This article was written by Alan “Gumby” Marques, a Ralph Gracie black belt in Brazilian Jiu Jitsu, the owner of Heroes Martial Arts in San Jose, and one of the original founders of On The Mat
The Covid-19 Pandemic is unprecedented in scale and uncertainty in the future and many school owners are left wondering if they schools will survive the ordeal. If I can take comfort in anything, with a large percentage of the planet on some form of shelter in place is that this is truly a moment in history where we are all truly in it together.
As the situation with the COVID19 virus continues to develop, gym owners are faced with difficult decisions that will have serious repercussions for the future of their business and livelihood.
We’ve been talking to some of you regarding this situation, and wanted to share some of the ways gyms have been handling this situation so others can learn from it and perhaps apply it to their own situation.
For the last several weeks we’ve been working on enhancing the gym schedule feature based on user feedback, as well as adding a completely new feature to allow members and visitors to book sessions, such as private lessons, through the gym website.
In this article we’ll give you a quick tour of the new features and provide details on how to get started:
Processing payment cards and bank debits is a common requirement for most membership based businesses, such as martial arts schools, fitness / MMA / cross-fit gyms and yoga studios. Being able to charge members on a regular schedule for memberships and create on-demand charges for selling products is how those businesses generate revenue.
Despite being so important for such businesses, payment processing is often one of the most misunderstood aspects of it, and particularly how payment processing fees are calculated.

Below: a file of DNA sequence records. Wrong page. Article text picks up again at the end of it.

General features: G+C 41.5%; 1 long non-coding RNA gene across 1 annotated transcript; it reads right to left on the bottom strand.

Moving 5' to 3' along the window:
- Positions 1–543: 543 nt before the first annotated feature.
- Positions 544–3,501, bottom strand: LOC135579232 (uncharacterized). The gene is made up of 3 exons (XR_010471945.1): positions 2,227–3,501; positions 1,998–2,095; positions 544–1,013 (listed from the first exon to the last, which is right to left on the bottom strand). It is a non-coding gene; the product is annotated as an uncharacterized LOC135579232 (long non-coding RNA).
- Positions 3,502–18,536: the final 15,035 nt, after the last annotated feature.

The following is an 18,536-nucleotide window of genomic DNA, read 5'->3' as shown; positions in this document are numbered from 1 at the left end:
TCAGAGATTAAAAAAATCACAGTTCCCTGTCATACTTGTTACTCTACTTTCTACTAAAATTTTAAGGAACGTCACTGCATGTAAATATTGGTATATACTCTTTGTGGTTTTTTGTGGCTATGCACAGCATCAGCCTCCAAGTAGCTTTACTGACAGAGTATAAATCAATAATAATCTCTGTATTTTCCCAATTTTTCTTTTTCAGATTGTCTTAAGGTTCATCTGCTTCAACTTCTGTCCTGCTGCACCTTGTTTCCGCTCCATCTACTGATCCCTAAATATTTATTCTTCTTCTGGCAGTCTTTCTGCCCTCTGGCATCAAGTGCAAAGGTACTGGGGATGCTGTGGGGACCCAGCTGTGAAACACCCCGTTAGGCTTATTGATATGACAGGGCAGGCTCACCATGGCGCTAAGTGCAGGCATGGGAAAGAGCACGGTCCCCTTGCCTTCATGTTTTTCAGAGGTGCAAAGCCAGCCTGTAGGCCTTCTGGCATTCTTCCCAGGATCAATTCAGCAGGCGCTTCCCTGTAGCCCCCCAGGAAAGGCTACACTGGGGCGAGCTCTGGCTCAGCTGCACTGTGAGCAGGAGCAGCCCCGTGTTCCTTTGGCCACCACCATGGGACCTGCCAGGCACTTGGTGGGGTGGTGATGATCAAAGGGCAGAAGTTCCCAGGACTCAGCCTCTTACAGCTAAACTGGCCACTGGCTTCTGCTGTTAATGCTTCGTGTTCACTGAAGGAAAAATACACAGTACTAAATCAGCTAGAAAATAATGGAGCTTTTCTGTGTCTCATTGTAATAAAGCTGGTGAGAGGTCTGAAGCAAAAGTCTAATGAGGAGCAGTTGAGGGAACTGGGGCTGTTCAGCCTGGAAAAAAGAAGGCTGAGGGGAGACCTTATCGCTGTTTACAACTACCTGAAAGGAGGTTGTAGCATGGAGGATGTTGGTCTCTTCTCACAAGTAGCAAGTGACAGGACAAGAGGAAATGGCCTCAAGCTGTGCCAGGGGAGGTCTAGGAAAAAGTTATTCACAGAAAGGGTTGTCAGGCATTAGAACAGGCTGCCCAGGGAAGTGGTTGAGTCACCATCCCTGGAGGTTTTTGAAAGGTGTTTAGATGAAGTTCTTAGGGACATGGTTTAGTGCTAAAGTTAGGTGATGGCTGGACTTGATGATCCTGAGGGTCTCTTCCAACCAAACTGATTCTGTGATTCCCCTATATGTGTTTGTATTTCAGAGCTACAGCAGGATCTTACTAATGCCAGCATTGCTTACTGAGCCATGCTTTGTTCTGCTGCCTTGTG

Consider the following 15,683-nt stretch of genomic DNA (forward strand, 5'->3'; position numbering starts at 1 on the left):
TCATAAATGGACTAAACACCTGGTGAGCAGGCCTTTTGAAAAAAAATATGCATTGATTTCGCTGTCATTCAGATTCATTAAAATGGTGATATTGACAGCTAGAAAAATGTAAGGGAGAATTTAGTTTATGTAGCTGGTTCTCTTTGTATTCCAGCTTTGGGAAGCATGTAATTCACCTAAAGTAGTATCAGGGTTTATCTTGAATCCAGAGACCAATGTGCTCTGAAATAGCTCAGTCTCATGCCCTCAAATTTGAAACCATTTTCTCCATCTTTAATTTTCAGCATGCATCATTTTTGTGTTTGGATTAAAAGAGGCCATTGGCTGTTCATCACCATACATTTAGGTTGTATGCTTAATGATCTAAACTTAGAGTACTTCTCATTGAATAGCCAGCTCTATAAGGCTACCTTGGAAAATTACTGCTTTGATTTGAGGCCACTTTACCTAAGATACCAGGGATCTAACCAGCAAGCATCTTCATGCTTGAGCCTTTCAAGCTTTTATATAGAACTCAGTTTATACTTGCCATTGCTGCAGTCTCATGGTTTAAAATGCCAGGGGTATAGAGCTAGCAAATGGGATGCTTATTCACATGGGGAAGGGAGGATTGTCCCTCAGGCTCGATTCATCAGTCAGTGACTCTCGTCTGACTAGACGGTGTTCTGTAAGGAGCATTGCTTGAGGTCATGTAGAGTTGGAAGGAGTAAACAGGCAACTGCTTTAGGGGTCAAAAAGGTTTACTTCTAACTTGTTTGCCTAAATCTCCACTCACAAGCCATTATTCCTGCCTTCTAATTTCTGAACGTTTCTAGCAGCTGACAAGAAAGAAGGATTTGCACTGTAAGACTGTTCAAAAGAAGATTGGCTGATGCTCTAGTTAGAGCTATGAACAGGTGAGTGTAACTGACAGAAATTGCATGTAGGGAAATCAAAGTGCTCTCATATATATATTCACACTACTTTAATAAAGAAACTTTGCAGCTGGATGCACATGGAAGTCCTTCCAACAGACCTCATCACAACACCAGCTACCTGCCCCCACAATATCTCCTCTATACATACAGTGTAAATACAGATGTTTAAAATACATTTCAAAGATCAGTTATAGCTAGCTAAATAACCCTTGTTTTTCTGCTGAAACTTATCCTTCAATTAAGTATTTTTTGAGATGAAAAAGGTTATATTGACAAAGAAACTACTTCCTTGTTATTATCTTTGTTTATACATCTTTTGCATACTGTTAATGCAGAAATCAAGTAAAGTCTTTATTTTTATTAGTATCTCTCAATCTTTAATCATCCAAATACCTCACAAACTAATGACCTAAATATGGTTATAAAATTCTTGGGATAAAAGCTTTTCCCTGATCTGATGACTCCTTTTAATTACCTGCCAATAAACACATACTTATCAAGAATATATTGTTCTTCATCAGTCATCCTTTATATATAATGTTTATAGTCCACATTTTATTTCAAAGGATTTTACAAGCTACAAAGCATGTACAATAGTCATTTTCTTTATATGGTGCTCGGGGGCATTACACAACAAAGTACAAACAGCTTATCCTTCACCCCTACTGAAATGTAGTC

Since launching in 2016, one of our major selling points has been the ease-of-use and simplicity of our user interface. User feedback has always been very positive in that regard and we’re looking to build and improve and on that.
In the four years since we originally designed the look and feel of our software. Many new features and whole sections of the software have been added, adding additional complexity and pushing the limits of what our original user interface was designed for.
…without selling out, watering down, or becoming a McDojo
Effectively marketing your martial arts school doesn’t mean you have to sell out like a McDojo or burn through tons of capital you don’t have.
Unfortunately, dojo owners tend to shy away from professional marketing techniques because they perceive it to be shady, dishonest, and manipulative.
This was true in decades past, but the marketing world has changed for the better, and the best marketing practices available now can explode your business without hurting your conscience or polluting your reputation.
Can curriculums and lesson plans be too structured?
The question might seem absurd. In the old days, instructors would teach random techniques without rhyme or reason, making it difficult to learn a system and dramatically slowing progress toward mastery. So when structured curriculums came along, martial arts instruction was revolutionized and learners unquestionably benefited.
But with structure comes another danger. Jia Yi Chow, et al. (2016) pose an interesting question to martial arts instructors:
As instructors, we want our students to show up consistently, try their best, and put the work in.
But there’s the problem:
Students sign up for classes and then drop like flies.
With student attrition rates so high, how do you motivate students to stay and put the work in?
During my time studying Teaching and Learning in graduate school, I discovered that a concept known as motivation is one of the biggest factors in learning. Moreover, intrinsic motivation is the most lasting and meaningful type of motivation for learning.
Charisma and character aside, most people will say a good instructor is very detail-oriented or is a detailed communicator or doesn’t let you get away with poor form. Students appreciate the high standards, and instructors pride themselves.
And, after all, detailed instruction intuitively feels like high-value instruction…
But what if that’s just an illusion?
What if our ideas about good instruction are based less in the reality of how humans learn and more in a bias toward traditional teaching strategies?